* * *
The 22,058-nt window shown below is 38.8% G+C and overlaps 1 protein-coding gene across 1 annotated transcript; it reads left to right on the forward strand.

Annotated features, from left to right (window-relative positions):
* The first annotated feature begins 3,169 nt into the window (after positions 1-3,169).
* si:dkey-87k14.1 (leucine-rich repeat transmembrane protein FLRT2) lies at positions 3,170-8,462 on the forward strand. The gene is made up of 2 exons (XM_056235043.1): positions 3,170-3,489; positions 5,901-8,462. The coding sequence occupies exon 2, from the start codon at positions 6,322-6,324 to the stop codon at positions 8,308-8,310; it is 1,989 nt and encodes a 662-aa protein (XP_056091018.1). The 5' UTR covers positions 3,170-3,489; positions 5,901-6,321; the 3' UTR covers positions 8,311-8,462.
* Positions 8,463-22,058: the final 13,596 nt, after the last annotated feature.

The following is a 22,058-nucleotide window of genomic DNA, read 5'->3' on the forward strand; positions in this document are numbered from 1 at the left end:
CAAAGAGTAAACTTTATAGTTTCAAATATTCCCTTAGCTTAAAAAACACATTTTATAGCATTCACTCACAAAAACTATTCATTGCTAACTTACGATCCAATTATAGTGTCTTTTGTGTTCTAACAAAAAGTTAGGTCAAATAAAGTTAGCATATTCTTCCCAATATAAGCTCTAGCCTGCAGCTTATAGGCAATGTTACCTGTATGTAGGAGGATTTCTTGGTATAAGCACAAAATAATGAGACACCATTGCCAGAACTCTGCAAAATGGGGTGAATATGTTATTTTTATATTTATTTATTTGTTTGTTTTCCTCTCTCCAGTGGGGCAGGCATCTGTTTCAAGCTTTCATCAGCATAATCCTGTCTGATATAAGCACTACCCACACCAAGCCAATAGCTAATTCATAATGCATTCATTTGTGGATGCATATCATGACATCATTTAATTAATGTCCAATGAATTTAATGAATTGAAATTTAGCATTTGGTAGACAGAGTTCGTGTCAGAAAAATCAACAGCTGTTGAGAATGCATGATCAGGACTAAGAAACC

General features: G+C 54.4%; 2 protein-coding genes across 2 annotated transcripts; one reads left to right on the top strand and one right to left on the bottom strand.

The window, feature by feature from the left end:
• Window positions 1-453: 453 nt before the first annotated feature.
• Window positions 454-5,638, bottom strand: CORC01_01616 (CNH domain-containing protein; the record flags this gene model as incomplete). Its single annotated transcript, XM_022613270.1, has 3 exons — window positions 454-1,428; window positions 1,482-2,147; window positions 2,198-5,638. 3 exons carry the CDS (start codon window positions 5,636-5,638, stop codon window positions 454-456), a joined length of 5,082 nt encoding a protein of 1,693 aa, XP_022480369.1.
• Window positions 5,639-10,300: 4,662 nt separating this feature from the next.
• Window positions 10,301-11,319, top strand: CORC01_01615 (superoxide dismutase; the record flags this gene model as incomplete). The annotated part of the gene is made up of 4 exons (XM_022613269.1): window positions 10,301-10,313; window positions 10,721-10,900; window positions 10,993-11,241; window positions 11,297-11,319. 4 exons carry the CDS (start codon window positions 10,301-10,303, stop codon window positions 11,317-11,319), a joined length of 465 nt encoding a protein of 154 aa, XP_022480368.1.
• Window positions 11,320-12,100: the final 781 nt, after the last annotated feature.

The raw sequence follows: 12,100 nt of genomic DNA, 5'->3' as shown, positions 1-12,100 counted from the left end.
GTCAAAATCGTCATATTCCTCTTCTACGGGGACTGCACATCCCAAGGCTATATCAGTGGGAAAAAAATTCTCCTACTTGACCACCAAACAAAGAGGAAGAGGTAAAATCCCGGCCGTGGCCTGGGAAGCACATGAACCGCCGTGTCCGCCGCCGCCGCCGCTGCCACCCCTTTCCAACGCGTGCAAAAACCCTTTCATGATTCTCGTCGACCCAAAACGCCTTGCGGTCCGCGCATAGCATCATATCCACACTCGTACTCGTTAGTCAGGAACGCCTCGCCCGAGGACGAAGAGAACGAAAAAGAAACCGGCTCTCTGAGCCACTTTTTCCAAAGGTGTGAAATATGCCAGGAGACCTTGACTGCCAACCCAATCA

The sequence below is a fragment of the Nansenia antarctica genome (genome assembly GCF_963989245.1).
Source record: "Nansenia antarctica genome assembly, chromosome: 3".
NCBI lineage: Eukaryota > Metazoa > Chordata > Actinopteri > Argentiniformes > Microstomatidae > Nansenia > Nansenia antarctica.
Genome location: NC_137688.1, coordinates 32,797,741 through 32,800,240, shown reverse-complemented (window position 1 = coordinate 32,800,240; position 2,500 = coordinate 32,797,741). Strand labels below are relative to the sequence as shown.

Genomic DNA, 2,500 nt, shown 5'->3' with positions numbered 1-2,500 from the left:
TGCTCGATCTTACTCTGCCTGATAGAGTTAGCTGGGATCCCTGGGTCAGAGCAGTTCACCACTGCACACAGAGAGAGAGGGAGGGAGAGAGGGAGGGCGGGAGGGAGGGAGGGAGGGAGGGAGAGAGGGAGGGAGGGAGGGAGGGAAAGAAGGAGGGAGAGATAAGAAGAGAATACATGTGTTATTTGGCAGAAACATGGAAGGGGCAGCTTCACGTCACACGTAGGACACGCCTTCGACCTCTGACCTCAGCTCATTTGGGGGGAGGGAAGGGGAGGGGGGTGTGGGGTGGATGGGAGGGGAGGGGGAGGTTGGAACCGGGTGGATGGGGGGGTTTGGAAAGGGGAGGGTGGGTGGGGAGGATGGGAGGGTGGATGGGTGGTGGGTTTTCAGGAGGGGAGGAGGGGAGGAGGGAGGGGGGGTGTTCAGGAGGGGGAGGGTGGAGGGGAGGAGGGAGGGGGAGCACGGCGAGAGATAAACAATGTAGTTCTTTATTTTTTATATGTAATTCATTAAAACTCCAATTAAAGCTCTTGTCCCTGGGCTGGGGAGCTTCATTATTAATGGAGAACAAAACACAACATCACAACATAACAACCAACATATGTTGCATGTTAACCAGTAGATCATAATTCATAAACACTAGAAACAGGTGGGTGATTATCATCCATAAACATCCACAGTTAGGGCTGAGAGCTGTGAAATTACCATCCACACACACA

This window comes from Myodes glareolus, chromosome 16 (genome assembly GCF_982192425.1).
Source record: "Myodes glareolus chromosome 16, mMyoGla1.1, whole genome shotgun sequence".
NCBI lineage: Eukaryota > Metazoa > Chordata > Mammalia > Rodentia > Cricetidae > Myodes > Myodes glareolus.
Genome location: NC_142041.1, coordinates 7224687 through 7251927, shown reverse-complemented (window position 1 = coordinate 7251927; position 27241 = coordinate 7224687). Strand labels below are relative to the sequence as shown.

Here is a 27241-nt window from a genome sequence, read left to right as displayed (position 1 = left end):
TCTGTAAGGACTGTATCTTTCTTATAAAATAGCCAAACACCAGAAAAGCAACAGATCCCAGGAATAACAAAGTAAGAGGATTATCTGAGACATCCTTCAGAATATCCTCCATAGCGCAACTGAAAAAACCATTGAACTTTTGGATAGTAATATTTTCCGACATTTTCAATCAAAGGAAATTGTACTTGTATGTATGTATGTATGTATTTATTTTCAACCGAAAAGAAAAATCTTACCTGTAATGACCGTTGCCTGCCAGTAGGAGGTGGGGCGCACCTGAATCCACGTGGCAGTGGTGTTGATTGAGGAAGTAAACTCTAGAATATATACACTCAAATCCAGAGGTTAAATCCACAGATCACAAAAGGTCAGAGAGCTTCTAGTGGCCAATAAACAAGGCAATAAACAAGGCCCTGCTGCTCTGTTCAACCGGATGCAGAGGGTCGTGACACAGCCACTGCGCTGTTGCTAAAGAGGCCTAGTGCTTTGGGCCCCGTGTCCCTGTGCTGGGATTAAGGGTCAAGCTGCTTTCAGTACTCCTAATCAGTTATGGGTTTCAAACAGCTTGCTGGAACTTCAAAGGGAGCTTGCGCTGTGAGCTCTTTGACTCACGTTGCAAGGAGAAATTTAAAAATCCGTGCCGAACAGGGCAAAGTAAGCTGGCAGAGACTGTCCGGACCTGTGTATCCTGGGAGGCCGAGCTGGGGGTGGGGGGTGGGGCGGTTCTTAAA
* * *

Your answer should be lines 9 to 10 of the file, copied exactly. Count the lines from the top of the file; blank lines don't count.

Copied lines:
The window, feature by feature from the left end:
• Window positions 1-453: 453 nt before the first annotated feature.